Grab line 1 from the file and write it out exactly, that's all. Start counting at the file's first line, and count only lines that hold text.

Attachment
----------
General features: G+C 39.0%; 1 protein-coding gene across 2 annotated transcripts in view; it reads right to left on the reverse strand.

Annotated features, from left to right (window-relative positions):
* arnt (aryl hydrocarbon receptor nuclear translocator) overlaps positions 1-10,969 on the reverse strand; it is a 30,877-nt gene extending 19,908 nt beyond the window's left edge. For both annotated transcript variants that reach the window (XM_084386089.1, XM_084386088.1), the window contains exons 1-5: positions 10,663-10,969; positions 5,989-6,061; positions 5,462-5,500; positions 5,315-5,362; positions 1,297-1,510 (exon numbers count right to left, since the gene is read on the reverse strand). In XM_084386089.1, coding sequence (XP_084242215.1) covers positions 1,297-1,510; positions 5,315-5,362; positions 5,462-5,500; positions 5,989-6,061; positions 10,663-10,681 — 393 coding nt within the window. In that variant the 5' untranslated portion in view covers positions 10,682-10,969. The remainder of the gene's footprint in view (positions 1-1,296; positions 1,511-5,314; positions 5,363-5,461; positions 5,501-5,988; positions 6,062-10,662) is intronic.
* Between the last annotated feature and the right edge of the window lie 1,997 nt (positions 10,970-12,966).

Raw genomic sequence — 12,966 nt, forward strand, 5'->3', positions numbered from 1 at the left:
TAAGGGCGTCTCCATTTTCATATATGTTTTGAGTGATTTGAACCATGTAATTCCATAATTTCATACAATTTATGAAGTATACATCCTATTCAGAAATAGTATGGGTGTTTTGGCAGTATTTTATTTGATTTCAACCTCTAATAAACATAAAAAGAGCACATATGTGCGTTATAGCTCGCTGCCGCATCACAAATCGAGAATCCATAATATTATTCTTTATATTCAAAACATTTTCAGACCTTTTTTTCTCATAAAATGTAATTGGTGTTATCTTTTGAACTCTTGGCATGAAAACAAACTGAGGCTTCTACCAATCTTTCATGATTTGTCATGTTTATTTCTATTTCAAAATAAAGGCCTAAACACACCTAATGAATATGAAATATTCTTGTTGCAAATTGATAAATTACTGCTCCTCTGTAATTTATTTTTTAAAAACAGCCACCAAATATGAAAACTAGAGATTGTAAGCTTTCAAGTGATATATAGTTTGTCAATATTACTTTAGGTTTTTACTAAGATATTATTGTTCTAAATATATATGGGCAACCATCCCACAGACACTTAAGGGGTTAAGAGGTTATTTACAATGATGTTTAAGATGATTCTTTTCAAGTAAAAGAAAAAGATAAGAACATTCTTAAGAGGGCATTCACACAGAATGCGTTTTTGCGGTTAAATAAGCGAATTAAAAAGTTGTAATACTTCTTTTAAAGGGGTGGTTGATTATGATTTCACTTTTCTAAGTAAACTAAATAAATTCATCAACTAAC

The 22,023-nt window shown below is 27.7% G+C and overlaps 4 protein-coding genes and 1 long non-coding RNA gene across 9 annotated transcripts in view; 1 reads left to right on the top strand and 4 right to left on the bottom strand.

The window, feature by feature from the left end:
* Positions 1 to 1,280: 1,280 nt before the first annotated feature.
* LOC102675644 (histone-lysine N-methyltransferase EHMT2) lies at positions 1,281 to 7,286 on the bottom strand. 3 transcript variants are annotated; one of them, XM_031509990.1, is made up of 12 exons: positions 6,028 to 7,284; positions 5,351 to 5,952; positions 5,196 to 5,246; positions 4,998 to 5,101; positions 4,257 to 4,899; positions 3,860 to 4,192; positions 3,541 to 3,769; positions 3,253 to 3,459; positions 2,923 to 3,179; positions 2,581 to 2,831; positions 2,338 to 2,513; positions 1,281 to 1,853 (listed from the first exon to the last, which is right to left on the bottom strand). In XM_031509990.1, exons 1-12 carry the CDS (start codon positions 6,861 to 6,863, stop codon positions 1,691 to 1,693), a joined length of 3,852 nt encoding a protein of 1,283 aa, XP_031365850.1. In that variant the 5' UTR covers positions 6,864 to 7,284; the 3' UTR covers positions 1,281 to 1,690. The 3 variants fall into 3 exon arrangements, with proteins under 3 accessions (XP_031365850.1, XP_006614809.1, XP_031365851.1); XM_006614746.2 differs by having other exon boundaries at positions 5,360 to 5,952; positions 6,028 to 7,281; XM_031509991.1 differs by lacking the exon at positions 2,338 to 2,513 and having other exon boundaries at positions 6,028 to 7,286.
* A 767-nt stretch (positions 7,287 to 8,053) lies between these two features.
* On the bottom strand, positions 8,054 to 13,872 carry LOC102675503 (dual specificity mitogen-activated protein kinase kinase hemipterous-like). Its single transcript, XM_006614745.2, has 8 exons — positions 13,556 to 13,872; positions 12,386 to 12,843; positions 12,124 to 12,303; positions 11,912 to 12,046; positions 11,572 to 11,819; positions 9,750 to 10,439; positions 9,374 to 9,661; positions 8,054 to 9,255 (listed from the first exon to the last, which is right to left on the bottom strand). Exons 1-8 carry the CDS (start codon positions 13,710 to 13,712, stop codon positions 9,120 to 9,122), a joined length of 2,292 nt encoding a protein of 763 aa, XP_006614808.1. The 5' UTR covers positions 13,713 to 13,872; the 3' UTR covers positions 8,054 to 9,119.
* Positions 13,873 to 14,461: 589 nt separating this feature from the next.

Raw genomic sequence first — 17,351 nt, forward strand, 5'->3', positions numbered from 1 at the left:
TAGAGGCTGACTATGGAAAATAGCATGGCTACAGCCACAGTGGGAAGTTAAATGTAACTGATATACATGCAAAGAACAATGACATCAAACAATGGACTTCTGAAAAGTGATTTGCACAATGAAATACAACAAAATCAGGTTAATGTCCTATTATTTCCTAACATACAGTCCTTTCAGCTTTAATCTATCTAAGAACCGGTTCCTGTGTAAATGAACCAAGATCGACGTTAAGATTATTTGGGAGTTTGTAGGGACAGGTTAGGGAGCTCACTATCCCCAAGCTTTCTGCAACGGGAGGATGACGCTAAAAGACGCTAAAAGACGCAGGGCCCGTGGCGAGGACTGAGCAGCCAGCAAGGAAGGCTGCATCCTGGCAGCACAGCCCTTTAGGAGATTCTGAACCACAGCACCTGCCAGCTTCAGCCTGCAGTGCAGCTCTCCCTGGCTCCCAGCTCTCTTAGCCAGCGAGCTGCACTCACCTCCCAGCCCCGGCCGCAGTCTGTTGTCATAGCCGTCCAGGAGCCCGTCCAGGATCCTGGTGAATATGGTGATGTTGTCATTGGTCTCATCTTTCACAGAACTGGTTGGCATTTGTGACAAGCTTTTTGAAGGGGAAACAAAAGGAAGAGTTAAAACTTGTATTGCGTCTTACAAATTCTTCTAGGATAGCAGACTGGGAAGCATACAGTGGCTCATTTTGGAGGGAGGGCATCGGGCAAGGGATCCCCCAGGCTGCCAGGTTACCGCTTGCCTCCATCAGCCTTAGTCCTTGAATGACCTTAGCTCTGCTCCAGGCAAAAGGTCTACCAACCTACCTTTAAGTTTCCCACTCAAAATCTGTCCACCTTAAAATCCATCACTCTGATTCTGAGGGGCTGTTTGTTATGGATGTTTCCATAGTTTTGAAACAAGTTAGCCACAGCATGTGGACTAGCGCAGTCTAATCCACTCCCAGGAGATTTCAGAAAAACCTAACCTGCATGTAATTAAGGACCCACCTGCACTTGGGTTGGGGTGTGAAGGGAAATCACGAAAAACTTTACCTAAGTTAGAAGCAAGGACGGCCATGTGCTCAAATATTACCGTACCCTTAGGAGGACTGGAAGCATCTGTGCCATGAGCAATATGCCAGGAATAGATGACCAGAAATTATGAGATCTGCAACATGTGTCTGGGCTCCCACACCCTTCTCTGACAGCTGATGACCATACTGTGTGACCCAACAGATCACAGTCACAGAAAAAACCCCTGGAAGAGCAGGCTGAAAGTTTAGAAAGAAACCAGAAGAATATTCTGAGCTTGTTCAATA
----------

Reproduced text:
General features: G+C 39.0%; 1 protein-coding gene across 2 annotated transcripts in view; it reads right to left on the reverse strand.